What If Congress Doesn't Replace NCLB? Part II
Part II: Ineffective, inflexible federal law will remain the norm
WASHINGTON, D.C., April 10, 2015
The Obama administration’s temporary, conditional waiver scheme has masked the harsh reality of America’s current K-12 education landscape: No Child Left Behind remains the law of the land. In other words:
The president’s waiver scheme only exacerbates this reality, embedding additional mandates dictated by the Department of Education “for years to come.”
Until Congress passes a new K-12 education law, students, states, and school districts will remain tied to a failing status quo that reflects Washington’s heavy-handed approach to education. As the School Superintendents Association wrote of NCLB:
[We] opposed No Child Left Behind since the legislation was introduced, citing the law’s federal overreach, punitive measures, assumption that federal government knows best what local schools need, and unworkable mandates and requirements.
The Student Success Act brings Congress one step closer to replacing NCLB with conservative reforms that reduce the federal role, restore local control, and empower parents and education leaders by:
As former advisor to President Reagan and education scholar at the Heritage Foundation Jeanne Allen recently wrote,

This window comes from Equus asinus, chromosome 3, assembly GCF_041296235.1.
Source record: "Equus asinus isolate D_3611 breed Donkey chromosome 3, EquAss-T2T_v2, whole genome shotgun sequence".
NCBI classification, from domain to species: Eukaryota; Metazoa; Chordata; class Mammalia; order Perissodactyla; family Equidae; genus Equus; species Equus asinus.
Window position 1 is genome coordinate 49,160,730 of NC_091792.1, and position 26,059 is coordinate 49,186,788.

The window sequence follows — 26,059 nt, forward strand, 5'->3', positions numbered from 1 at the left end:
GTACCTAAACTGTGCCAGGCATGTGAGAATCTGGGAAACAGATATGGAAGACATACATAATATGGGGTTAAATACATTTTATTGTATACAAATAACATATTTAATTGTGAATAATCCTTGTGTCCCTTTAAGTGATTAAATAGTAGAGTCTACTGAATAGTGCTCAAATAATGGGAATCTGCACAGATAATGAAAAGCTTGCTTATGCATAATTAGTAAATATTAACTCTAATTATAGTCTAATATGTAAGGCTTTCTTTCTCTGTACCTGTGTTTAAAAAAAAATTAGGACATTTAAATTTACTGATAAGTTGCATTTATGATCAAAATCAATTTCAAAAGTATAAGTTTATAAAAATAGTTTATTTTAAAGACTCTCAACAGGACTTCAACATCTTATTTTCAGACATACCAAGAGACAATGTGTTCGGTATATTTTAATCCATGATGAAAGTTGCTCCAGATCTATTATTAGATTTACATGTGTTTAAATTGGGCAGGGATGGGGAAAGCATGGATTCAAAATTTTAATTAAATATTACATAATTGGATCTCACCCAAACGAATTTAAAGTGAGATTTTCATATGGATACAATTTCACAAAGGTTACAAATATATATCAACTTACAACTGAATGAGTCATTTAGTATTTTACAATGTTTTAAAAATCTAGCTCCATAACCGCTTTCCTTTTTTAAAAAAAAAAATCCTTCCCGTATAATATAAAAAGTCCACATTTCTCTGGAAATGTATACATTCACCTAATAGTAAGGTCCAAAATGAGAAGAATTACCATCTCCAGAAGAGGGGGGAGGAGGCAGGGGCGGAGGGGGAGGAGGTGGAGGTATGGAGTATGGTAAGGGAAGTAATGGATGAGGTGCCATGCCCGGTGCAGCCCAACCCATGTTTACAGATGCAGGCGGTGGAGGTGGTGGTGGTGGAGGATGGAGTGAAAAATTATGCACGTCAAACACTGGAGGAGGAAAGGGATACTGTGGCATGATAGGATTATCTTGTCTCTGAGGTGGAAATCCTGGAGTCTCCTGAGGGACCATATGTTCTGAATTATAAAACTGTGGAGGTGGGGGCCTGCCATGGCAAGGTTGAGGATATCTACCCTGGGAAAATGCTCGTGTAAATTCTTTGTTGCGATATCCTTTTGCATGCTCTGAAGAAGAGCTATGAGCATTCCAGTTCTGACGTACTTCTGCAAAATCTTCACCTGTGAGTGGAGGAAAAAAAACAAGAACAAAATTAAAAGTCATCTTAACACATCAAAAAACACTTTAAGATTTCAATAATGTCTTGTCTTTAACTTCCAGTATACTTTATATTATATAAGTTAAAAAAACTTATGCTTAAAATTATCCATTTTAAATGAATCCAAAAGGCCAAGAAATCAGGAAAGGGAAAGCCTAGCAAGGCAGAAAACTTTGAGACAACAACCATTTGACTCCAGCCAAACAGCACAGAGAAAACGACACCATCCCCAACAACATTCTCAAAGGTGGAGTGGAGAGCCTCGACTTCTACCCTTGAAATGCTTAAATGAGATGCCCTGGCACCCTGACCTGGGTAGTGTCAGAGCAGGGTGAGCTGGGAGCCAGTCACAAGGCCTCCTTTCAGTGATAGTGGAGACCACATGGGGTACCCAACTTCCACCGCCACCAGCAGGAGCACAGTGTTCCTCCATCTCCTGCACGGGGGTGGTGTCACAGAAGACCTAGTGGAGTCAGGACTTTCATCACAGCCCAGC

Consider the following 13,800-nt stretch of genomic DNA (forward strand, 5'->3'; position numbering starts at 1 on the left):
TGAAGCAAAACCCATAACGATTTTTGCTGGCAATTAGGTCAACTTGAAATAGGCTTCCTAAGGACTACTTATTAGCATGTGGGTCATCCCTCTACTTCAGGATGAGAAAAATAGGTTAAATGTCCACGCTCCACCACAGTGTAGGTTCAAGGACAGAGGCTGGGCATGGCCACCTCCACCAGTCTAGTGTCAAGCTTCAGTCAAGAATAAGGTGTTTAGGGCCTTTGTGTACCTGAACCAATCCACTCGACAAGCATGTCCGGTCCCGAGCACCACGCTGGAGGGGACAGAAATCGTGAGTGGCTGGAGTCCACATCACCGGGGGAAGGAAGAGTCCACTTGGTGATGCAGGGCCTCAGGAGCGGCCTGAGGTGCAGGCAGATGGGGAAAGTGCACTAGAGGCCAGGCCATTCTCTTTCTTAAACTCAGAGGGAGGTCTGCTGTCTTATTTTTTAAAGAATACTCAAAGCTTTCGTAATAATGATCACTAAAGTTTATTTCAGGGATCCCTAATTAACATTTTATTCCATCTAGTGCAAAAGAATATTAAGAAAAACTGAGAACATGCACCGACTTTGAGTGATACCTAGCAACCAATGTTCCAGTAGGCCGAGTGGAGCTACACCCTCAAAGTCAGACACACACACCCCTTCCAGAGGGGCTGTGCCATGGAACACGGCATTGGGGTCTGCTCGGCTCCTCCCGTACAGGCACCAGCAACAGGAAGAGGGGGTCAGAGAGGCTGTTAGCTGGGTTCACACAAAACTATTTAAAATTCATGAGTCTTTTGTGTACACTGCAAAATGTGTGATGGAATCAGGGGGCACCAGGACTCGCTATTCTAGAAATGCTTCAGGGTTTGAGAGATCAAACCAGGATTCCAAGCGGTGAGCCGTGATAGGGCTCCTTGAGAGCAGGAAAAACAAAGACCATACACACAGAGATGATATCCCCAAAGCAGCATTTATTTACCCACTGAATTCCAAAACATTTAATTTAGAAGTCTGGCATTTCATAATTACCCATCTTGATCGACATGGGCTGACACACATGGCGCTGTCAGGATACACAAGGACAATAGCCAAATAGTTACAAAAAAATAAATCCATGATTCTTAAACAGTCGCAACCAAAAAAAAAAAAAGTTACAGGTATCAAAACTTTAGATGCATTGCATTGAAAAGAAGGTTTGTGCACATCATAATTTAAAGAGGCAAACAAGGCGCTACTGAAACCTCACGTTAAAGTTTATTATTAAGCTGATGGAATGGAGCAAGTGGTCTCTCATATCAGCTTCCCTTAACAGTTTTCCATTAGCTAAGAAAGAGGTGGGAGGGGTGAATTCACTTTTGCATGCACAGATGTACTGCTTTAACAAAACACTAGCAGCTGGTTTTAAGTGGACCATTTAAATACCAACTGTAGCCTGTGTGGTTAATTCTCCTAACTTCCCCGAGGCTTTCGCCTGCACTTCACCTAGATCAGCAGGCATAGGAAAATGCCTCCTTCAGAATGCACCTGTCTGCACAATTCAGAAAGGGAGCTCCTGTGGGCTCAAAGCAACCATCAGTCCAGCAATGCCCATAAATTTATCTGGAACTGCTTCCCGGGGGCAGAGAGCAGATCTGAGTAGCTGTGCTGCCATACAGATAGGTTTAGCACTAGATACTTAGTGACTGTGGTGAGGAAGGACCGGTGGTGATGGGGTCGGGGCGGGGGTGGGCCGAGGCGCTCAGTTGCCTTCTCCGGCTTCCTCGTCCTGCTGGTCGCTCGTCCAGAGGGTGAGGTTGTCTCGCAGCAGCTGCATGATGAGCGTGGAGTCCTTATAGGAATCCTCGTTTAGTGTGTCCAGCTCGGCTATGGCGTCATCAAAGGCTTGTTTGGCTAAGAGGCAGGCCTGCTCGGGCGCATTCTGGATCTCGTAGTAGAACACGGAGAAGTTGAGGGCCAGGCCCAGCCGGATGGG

The Student Success Act represents the epitome of both a conservative agenda and a move toward providing equity and educational justice to children whose parents and teachers are their best advocates. Failing to pass it reinforces bad policy and does nothing to help our children or our nation gain a competitive edge.
House Education and the Workforce Committee Chairman John Kline (R-MN) said of the need for legislative action, “Americans have waited long enough for reforms that will fix a broken education system.” It’s time for Congress to enact a new law that helps every student in every school receive an excellent education. It’s time to pass the Student Success Act.
To learn more about the Student Success Act, click here.
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